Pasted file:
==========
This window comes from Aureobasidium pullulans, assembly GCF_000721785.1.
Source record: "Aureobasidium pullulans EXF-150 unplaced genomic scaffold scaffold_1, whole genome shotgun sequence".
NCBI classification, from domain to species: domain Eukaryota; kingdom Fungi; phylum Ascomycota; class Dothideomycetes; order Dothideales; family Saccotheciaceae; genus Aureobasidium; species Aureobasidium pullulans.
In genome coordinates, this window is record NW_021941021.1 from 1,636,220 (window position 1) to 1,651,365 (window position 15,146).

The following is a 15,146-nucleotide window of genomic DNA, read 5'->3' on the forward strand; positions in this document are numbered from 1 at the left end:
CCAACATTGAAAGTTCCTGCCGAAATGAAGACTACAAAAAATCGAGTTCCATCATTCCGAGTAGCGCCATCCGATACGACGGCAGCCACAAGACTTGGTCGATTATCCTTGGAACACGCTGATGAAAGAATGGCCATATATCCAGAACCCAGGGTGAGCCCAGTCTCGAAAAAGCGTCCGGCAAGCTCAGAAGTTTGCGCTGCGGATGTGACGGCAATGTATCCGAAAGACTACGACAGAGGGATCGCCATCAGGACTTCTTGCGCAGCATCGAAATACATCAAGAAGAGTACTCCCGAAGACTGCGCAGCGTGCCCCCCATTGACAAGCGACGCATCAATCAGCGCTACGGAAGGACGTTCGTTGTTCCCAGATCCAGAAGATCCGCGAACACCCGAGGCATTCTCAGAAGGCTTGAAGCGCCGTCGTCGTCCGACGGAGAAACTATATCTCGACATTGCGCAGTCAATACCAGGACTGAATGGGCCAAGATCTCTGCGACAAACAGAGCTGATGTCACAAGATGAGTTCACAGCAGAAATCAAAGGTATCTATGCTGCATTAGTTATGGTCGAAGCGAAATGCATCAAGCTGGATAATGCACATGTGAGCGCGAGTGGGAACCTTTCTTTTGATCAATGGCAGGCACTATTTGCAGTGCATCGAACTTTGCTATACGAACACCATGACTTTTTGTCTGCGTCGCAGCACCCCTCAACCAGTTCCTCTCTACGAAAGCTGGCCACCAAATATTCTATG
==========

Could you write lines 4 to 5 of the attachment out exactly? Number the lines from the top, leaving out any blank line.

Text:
In genome coordinates, this window is record NW_021941021.1 from 1,636,220 (window position 1) to 1,651,365 (window position 15,146).

The following is a 15,146-nucleotide window of genomic DNA, read 5'->3' on the forward strand; positions in this document are numbered from 1 at the left end: